On a scale of 1-10, how weird is it that I’ve known most of my clients longer than I’ve known my husband?
Wait. Don’t answer that.
It’s not that I married my husband a few months after meeting him, it’s more that I’ve been with most of my clients for a very, very long time.
I knew Dr. Danielle Dowling before she was a doctor, back when she didn’t have a Facebook page and she was juggling a full-time job with grad school and clients. I started writing for Maria well before she became a mom (little Callum is almost two now!) and the first time I talked to Rikka was during a pit stop on my spring 2012 road trip around Louisiana.
Is there a secret to long, super loyal professional relationships? Honestly, part of it is luck. I lucked into finding clients I like who happen to be so good at what they do they’re still in business (and can afford me) five years in.
But the stuff of great relationships is made up of four probably obvious things and one slightly less obvious thing. If you’d like to create awesome, business-building, long-lasting professional relationships, here’s what you can do.
The probably obvious stuff
Do what you say you’re going to do, when you say you’re going to do it Click To Tweet
If you only read one sentence in this entire blog post, let it be the one above this. This seems ridiculously, painfully obvious, but you would be floored by the level of flake-dom that occurs in the online world.
If your clients have ever hired anyone before, they’ve probably experienced people missing deadlines. People ignoring the guidelines. People failing to invoice. People ignoring the word count or the swipe files or the hex codes. People jacking up the price without notice. People bailing on a project when things get hard. People failing to double-check for typos or dead links.
When you don’t do these things – when you’re reliable and prompt – you’re already ahead of the pack, setting yourself apart. You will never, ever, ever lack for business. Ever.
Be good at what you do
As crazy as it sounds, I think being good at what you do is less important than being reliable and prompt.
A magazine editor friend said it best. “I’d rather hire a decent writer who hands in their work on time, with the right word count, on the right topic than a genius writer who’s always late and over the count. I’ll hire the reliable, decent writer over the late, genius writer every single time.”
Refer + introduce people
I do my best to work with clients I love and whose work I believe in. So when my friend is looking for a therapist or life coach, Danielle and Katie are at the top of my list. Elise writes about food psychology and Kenden writes about meaningful meals? Well, clearly they should be introduced. Natalie writes about entrepreneurship and Susan helps entrepreneurs build teams – obvious guest posting opportunities, right?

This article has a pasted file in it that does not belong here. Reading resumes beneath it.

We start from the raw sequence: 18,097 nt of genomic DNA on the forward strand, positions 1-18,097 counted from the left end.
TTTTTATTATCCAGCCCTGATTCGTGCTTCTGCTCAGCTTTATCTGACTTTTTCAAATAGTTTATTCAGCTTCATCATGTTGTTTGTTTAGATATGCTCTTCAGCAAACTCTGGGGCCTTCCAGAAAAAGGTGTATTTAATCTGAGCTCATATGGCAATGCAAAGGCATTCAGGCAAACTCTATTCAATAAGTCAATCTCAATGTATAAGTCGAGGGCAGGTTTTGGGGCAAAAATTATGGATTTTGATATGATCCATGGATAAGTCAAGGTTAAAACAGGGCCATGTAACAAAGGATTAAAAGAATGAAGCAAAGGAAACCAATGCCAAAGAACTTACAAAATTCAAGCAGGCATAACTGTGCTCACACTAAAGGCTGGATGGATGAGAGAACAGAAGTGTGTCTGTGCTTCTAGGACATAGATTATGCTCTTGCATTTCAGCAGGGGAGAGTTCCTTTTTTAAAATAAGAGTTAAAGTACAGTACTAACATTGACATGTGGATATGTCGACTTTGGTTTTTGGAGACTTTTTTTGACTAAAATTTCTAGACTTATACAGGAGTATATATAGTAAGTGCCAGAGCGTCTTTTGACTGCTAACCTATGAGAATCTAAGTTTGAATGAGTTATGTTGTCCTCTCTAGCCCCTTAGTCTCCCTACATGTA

If your client is looking for a good VA, a talented photographer, an SEO guru, or a web developer and you happen to know one – hook them up. If your people could help each other, introduce them! It’s easy and it’s good karma.
Promote their stuff
You don’t need to tweet or blog about every single thing your clients do, especially if your followers or readers aren’t your client’s ideal customers. But if you think your people might like what your client is up to – like Danielle’s book or Elise’s #12tinychanges challenge – share it.
Your people like knowing about awesome, helpful things! If your clients are creating awesome, helpful things go ahead and share them! Again, it’s easy and it’s good karma.
The less obvious thing
Treat your clients the way you’d treat any other human you like + respect
When I got married, Danielle sent me a bouquet and Maria sent me an amazing set of cheese knives (because girl knows the way to my heart.)
On Norma’s birthday, I sent her a link to Sam Heughan saying happy birthday in Gaelic (because I know she’s a devout Outlander fan.) When I was in Santa Monica, I met up with Alexa for breakfast and when I was in DC, I stopped by Elise’s house to meet her gorgeous dogs and stuff my face with her food.
Just like any other human being, clients like to feel appreciated and valued – not just because they employ you but because you have an on-going relationship and you like each other. Show your clients that you like them! Like, as human beings!
Do you have long-standing professional relationships? How do you stay in touch and let your clients and vendors know you appreciate them?